Lots of people had advice for Lou on what to do with this windfall, with Charlie insistent on introducing Lou to his financial adviser, a real wizard named David Milburn (guest star John Considine). Next up was Dr Jack Barnes, one of ultimately over 70 doctors accusing Milburn of being a crook and a scammer.

Finacial stuff is inherently dry, and Milburn was just that little bit too obvious a slimeball to be interesting. It was all one PONZI scheme, but the body of the show revolved around Charlie digging in his heels, refusing to accept Milburn could possibly be a crook, and only being convinced when the man did a runner.

Then it was self-recrimination time, which was the only part of the episode where the show escaped its didactic edge. Charlie’s lost practically everything he’s worked for over thirty years and is blaming himself left, right and centre. he’s feeling itall the more because his wife Marion (Pegy McCay playing her usual, sensible supporting role) won’t blame him. He wants to make himself feel better by having her call him all the names he’s calling himself, but she won’t give him the satisfaction, not out of some sadistic sense of game-playing and punishment, but becaus she is a wifewho loves her husband and is genuinely glad to still have him. It’s an altogether human moment in an episode that, try as it might, can’t escape from its theme.

Milburn’s smug self-satisfaction is hardly dented when the Judge goes against the prevailing trend of wrist-slapping and gives him ten years, nor when he tries to pull the smarm to Charlie over how this is all a horrible mistake and he will make restitution. The show is better when Charlie tell’s Milburn he doesn’t want to know what Charlie’s thinking than in Charlie’s overly quick recovery of his normal, easy-going temperament. What the episode needed was more sense of human drama than the adopting of convenient roles it offered.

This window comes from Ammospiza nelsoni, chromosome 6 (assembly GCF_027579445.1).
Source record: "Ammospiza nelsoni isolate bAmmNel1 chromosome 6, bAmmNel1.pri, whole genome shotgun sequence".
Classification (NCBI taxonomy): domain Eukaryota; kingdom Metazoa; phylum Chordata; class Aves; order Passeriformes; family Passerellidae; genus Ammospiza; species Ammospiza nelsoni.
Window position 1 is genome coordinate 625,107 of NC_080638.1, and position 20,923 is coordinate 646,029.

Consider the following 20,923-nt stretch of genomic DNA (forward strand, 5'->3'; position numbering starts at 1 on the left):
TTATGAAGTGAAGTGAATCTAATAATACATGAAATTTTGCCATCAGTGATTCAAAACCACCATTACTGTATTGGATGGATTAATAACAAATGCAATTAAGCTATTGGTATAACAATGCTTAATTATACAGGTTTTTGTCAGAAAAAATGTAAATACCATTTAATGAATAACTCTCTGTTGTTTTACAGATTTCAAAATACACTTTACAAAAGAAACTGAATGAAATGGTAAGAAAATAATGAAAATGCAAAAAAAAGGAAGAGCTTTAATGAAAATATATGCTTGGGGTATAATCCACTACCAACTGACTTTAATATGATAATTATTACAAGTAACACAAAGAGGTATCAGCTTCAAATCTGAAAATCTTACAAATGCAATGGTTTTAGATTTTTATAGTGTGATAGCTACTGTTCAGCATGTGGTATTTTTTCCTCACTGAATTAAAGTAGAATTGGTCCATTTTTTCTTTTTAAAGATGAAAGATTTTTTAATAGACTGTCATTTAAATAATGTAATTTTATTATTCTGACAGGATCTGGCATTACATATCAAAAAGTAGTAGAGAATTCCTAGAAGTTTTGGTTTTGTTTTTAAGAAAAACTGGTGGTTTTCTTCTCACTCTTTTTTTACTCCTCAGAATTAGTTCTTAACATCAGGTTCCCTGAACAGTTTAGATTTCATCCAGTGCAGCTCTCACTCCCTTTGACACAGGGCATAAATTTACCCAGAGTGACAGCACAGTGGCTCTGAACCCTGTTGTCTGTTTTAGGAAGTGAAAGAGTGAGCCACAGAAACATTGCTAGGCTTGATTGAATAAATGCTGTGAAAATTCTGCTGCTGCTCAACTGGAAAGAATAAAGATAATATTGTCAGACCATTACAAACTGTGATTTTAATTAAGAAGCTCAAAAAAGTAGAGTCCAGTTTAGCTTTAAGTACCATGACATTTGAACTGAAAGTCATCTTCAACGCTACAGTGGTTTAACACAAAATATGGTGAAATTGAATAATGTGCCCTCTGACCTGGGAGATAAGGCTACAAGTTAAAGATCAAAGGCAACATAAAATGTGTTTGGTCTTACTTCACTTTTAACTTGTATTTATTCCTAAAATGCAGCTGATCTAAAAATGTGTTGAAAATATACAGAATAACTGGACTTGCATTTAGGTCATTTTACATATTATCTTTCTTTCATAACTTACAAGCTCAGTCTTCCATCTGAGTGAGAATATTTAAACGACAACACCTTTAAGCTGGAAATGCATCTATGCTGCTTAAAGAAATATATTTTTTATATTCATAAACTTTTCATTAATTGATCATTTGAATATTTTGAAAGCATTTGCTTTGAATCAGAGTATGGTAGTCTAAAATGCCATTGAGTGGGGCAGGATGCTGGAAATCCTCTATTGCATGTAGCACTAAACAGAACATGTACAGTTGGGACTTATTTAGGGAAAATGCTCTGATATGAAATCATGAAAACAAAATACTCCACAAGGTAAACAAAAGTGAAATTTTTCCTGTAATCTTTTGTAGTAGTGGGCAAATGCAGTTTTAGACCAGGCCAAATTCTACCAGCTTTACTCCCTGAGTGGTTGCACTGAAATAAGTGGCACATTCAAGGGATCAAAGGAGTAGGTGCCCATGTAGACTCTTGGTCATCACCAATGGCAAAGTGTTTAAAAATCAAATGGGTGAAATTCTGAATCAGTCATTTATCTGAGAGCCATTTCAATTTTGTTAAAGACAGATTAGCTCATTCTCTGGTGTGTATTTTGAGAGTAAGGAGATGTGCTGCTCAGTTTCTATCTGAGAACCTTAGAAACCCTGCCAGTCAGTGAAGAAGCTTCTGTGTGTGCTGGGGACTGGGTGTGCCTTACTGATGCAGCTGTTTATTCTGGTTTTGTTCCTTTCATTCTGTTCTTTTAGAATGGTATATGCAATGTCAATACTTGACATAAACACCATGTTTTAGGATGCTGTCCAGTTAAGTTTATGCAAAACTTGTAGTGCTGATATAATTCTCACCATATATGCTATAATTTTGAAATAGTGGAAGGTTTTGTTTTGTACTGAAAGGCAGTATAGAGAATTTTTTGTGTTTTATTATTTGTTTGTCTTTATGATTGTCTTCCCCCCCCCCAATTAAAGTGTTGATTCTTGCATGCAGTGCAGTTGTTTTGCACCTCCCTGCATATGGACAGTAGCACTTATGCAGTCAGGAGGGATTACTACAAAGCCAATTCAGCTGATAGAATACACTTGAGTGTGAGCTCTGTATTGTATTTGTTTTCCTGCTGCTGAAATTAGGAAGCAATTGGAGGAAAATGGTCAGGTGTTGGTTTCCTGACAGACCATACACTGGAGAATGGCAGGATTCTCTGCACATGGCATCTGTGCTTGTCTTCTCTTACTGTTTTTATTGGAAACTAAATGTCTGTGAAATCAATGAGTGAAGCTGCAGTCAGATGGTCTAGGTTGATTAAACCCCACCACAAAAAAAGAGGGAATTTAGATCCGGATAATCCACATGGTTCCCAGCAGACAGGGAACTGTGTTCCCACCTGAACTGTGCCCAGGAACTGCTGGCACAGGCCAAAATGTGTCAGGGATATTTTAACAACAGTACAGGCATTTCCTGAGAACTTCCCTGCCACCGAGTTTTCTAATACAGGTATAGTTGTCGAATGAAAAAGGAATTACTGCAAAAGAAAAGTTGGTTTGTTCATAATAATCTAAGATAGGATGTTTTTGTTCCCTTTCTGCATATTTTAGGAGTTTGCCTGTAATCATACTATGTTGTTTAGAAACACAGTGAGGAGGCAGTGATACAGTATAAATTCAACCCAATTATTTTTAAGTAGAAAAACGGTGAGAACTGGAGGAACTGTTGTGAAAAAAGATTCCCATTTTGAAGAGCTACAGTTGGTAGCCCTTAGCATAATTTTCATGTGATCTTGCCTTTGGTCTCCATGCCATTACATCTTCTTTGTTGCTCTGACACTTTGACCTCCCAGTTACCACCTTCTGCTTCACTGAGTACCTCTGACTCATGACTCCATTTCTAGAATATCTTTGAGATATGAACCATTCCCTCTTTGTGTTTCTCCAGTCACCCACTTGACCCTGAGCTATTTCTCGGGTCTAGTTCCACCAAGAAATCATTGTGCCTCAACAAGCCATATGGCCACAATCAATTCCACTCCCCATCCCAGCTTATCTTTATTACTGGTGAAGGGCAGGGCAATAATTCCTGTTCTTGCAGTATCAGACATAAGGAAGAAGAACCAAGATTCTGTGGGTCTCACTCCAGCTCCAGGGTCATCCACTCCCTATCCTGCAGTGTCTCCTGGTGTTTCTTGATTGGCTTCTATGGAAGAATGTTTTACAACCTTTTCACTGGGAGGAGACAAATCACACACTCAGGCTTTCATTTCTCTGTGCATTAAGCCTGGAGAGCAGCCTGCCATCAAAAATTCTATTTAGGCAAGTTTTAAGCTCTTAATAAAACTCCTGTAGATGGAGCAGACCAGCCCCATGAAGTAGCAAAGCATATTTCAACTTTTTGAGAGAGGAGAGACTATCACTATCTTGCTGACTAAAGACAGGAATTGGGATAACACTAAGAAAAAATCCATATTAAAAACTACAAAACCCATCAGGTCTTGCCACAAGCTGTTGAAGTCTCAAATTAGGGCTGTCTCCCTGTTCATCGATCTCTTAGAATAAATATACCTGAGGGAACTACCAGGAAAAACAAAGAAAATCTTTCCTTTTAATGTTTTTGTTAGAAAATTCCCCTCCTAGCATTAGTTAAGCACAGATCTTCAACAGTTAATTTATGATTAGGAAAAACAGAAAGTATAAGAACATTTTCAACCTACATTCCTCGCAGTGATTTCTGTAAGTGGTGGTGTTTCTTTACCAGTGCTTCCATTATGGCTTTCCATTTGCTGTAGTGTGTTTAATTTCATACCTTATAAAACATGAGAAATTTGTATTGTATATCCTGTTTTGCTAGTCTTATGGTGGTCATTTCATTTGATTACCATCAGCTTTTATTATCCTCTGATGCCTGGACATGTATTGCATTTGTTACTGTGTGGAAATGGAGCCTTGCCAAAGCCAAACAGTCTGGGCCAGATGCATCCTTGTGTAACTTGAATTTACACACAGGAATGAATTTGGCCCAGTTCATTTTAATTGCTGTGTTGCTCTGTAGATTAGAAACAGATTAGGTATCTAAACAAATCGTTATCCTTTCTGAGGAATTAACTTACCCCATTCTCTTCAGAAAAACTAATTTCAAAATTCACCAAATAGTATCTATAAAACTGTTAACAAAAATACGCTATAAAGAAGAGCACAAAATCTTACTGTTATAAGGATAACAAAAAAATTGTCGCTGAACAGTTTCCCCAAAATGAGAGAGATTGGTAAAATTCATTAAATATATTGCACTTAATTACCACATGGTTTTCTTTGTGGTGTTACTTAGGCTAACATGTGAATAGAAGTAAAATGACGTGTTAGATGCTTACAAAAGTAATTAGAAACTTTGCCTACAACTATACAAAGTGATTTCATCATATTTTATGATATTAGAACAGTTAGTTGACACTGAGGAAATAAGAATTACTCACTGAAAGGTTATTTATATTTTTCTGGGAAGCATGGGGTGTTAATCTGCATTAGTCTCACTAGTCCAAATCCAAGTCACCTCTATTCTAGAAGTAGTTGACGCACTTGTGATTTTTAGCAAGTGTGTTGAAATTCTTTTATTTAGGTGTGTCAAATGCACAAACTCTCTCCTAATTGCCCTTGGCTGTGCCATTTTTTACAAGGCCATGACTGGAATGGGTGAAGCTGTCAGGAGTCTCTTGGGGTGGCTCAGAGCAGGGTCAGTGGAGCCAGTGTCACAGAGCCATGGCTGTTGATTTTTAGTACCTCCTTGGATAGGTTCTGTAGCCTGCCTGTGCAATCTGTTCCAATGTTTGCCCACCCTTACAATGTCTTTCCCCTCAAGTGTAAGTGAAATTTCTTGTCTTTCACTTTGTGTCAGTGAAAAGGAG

As for Lou’s money, that was offered up in a quasi-comedic close, showing Lou had bought a baseball team – a Little League team and a pretty inept one, very Charlie Brown-ish – and gotten very worried about th cost of rreplacing lost balls at $2.50 a pop.

Like I say, on another day, I might have been more sympathetic overall. This just wasn’t the best episode to watch this week.

Lou Grant: s02 e11 – Conflict

It wasn’t immediately easy to see where the conflict of the title was coming from as this latest episode of Lou Grant seemed to be going in at least four directions all at once. There was Billie’s effort to start a campaign against having the trees in her street cut down to enable road-widening, Mrs¬† Pynchon wanting to have an in-house staff member reporting on the paper’s faults and failings, Lou’s friendship wth the basketball team owner denying he’s moving the Stars from LA to San Jose, Lou starting an invstigation into the chief fundraiser of Mrs Pynchon’s personal charity and Marion Hulme loving her new paid job assisting a local politician. Where’s the focus in that?

Eventually, as I should have foreseen, everything coalesced around the Trib’s new ‘Watchdog’, with all the other elements of the story feeding into that in their individual way. Whoever got the Watchdog role would end up having no friends left, so Lou cynially chose the guy who had none to begin with, Joe Rossi.

This was so much a mistake. Rossi seized upon the opportunity to bombard everyone with criticisms. In essence, he was trying to remake every writer and editor on the Trib in his own image, without the least understanding  of what he was doing.

Worse still, Mrs Pynchon was invested enough to promise him a column opposite Editorial, with a free hand, to publish all his criticisms in front of the readers. This was the episode’s only major goof, bending character logic to the arc of the story. Where Rossi, a genuinely good reporter, would track down everything that needed to be known to produce a balanced story, Rossi the watchdog abandoned any effort at enquiry to produce surface-based, impressionistic stories without the context in which they existed, without even asking those attackedfor their side of the story. The Managing Editor whose wife is paid to work for a politician (Charlie). The Editor who’s sitting on a story for a friend (Lou). The reporter who’s using her paper to exercise political clout (Billie). The finance editor with an extensive stock portfolio (Adam Wilson, recurring character, who has one share only in each company to assist his reporting by getting access as a shareholder that a reporter won’t have).